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Mitridatia Pli. mitridati cratenas (sic) ascripsit quam mitridatiam vocant, huic folia duo a radice acanto similia caulis inter utraque sustinens roseum florem alteram levius (sic) scorditi sive scordion ipsius manu ascriptam magnitudine cubitali quadrangulo ramosam querne similitudinem foliis lanuginosis reperitur in ponto campis pinguibus humidisque gustus amari, est et alterius generis latioribus foliis mentastro similis plurimos que utraque ad usus per se et inter alia antido. et cetera.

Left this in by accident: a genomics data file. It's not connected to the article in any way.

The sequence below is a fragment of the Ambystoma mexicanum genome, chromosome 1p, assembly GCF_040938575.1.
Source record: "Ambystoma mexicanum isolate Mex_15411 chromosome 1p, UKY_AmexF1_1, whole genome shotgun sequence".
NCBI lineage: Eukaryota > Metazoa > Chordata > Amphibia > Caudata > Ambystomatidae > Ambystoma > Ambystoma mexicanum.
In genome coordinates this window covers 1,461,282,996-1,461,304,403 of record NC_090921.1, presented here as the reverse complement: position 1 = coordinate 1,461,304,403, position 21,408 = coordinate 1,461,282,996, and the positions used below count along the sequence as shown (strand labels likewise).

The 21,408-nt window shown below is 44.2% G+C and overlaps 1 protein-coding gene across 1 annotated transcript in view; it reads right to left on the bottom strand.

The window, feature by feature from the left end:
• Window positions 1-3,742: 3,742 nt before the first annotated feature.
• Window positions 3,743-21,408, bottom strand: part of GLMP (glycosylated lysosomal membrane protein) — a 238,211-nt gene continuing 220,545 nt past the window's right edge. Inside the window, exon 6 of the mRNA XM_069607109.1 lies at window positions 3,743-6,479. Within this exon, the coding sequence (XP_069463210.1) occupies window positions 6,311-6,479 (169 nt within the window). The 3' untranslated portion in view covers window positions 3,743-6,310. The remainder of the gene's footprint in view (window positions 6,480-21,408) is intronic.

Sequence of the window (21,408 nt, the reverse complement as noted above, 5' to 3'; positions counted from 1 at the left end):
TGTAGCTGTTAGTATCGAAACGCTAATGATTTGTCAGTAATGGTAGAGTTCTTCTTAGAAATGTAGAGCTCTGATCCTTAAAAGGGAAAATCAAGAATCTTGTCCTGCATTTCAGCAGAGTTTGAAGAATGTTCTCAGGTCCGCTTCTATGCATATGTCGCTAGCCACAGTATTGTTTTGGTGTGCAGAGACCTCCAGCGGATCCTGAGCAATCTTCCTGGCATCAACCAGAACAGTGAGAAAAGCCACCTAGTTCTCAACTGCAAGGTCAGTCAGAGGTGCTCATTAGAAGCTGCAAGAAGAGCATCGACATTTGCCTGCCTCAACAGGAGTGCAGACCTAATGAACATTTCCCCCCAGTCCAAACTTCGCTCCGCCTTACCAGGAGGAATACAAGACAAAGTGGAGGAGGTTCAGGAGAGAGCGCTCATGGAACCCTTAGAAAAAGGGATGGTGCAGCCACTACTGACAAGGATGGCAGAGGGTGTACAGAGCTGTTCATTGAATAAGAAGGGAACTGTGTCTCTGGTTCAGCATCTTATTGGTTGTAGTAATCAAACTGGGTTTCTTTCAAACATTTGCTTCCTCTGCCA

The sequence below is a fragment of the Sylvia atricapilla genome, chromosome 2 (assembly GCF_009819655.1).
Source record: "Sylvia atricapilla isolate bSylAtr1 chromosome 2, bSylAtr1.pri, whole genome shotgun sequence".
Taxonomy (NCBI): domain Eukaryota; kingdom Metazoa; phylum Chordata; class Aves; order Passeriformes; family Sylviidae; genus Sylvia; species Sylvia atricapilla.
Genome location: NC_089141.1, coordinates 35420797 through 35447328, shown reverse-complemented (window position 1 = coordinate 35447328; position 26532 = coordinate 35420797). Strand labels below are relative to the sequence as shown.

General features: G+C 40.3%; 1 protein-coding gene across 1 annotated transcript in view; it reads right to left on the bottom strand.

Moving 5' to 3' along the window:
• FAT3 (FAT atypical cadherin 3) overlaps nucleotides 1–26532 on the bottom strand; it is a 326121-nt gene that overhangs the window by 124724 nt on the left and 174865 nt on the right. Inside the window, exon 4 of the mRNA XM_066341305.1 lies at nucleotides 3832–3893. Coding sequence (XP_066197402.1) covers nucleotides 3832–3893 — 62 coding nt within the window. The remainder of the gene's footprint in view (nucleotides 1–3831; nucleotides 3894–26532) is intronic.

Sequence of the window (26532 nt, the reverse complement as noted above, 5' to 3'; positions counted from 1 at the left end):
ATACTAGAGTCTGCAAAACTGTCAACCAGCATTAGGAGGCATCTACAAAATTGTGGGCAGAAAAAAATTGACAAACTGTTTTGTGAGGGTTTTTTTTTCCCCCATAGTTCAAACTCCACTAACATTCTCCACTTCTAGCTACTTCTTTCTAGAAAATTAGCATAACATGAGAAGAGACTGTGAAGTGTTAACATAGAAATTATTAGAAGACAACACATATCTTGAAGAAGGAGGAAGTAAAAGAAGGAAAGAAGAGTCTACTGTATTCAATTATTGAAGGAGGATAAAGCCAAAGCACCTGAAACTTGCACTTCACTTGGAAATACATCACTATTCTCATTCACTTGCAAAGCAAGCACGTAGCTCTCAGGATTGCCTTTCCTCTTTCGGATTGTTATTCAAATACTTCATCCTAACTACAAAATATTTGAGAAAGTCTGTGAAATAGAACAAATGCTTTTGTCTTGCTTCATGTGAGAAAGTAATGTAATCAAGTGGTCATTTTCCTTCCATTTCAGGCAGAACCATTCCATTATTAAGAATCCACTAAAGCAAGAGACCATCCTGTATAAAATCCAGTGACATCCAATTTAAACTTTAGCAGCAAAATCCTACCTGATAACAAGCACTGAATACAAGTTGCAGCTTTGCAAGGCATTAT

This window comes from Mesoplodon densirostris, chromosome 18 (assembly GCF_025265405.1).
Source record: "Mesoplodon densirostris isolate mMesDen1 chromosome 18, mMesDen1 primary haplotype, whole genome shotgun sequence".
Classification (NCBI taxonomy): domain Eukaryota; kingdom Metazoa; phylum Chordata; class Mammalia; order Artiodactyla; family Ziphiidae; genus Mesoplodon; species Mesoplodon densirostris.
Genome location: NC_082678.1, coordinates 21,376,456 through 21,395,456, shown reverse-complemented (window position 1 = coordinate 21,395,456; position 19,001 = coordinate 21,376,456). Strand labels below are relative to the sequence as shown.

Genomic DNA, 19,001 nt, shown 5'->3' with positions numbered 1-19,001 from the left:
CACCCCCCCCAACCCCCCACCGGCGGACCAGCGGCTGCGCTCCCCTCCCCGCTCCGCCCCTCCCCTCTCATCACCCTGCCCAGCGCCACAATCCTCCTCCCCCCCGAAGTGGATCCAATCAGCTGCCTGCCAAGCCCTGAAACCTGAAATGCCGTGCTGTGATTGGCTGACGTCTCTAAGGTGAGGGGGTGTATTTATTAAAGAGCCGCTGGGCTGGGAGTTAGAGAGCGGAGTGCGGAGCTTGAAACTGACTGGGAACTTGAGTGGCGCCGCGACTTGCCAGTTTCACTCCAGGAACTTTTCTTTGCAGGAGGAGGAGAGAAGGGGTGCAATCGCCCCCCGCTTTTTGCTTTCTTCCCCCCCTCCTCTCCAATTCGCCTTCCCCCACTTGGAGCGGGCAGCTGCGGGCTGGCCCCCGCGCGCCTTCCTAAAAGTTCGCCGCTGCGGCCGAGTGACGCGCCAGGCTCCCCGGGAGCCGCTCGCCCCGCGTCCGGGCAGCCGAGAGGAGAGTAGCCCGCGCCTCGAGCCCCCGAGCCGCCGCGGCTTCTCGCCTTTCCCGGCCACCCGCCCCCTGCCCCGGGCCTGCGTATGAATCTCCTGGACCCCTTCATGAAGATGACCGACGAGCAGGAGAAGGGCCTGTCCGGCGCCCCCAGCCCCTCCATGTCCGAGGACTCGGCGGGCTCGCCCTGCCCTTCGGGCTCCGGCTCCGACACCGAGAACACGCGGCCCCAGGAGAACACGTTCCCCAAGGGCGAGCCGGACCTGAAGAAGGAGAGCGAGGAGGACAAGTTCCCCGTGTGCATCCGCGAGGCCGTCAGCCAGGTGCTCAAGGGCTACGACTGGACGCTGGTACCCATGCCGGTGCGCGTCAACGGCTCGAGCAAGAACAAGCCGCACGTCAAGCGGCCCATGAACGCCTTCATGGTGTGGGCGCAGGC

Mitridatia: According to Pliny, Cratevas ascribed [a plant] to Mithradates which they call Mitridatia. It has two leaves, similar to to those of the acanthus, [springing] from the root, with a stem between them that carried a pink flower. Another [plant], scorditis or scordion, was ascribed by Lenaeus, described in his own hand: it is one cubit in height; it is branchy(1); its downy leaves are similar to those of the oak; it is found in Pontus on rich, damp plains; and it is bitter in taste. There is another kind of it, with broader leaves, similar to wild mint. Both kinds are useful on their own or with other ingredients in antidotes. Etc.


See Pliny, H.N. 25.62-63, for the names Cratevas and Leneaus.

  1. Pliny has: magnitudine cubitali, quadriangulo caule, ramosa: it is one cubit in height; its stem is quadrangular; it is branchy.
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